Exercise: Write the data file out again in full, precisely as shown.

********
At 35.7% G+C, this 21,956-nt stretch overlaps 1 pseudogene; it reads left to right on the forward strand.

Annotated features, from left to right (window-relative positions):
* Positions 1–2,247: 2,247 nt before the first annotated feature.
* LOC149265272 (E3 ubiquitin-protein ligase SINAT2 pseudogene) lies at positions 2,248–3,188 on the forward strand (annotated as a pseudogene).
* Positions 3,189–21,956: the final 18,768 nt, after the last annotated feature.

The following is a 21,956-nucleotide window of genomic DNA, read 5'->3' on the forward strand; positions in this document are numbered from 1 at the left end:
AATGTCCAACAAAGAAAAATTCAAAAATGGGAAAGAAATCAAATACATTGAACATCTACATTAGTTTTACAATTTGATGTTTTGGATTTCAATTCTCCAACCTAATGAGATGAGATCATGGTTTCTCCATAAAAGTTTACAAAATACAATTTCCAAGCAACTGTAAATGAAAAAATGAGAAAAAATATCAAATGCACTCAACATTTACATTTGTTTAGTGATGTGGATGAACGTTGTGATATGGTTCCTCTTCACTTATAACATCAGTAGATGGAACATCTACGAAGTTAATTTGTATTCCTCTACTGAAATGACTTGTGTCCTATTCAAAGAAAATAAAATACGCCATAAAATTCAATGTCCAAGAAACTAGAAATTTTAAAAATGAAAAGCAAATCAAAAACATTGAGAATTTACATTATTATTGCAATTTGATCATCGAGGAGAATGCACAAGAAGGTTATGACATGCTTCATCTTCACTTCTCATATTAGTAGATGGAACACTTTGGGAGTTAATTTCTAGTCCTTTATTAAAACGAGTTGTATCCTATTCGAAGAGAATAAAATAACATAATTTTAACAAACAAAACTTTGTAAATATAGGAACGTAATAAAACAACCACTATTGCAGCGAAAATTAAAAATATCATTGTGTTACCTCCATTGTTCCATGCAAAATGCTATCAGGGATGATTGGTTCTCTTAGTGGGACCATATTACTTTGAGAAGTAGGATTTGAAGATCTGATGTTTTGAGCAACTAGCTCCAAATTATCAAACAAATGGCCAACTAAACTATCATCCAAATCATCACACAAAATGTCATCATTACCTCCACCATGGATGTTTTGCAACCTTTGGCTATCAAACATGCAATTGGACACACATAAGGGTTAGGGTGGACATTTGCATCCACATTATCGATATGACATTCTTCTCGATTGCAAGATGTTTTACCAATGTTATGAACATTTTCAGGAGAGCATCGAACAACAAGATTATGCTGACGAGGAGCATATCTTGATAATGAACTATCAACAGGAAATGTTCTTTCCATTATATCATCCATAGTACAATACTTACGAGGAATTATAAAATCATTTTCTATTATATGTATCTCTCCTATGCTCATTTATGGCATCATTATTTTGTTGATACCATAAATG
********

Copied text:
At 35.7% G+C, this 21,956-nt stretch overlaps 1 pseudogene; it reads left to right on the forward strand.

Annotated features, from left to right (window-relative positions):
* Positions 1–2,247: 2,247 nt before the first annotated feature.
* LOC149265272 (E3 ubiquitin-protein ligase SINAT2 pseudogene) lies at positions 2,248–3,188 on the forward strand (annotated as a pseudogene).
* Positions 3,189–21,956: the final 18,768 nt, after the last annotated feature.

The following is a 21,956-nucleotide window of genomic DNA, read 5'->3' on the forward strand; positions in this document are numbered from 1 at the left end:
AATGTCCAACAAAGAAAAATTCAAAAATGGGAAAGAAATCAAATACATTGAACATCTACATTAGTTTTACAATTTGATGTTTTGGATTTCAATTCTCCAACCTAATGAGATGAGATCATGGTTTCTCCATAAAAGTTTACAAAATACAATTTCCAAGCAACTGTAAATGAAAAAATGAGAAAAAATATCAAATGCACTCAACATTTACATTTGTTTAGTGATGTGGATGAACGTTGTGATATGGTTCCTCTTCACTTATAACATCAGTAGATGGAACATCTACGAAGTTAATTTGTATTCCTCTACTGAAATGACTTGTGTCCTATTCAAAGAAAATAAAATACGCCATAAAATTCAATGTCCAAGAAACTAGAAATTTTAAAAATGAAAAGCAAATCAAAAACATTGAGAATTTACATTATTATTGCAATTTGATCATCGAGGAGAATGCACAAGAAGGTTATGACATGCTTCATCTTCACTTCTCATATTAGTAGATGGAACACTTTGGGAGTTAATTTCTAGTCCTTTATTAAAACGAGTTGTATCCTATTCGAAGAGAATAAAATAACATAATTTTAACAAACAAAACTTTGTAAATATAGGAACGTAATAAAACAACCACTATTGCAGCGAAAATTAAAAATATCATTGTGTTACCTCCATTGTTCCATGCAAAATGCTATCAGGGATGATTGGTTCTCTTAGTGGGACCATATTACTTTGAGAAGTAGGATTTGAAGATCTGATGTTTTGAGCAACTAGCTCCAAATTATCAAACAAATGGCCAACTAAACTATCATCCAAATCATCACACAAAATGTCATCATTACCTCCACCATGGATGTTTTGCAACCTTTGGCTATCAAACATGCAATTGGACACACATAAGGGTTAGGGTGGACATTTGCATCCACATTATCGATATGACATTCTTCTCGATTGCAAGATGTTTTACCAATGTTATGAACATTTTCAGGAGAGCATCGAACAACAAGATTATGCTGACGAGGAGCATATCTTGATAATGAACTATCAACAGGAAATGTTCTTTCCATTATATCATCCATAGTACAATACTTACGAGGAATTATAAAATCATTTTCTATTATATGTATCTCTCCTATGCTCATTTATGGCATCATTATTTTGTTGATACCATAAATG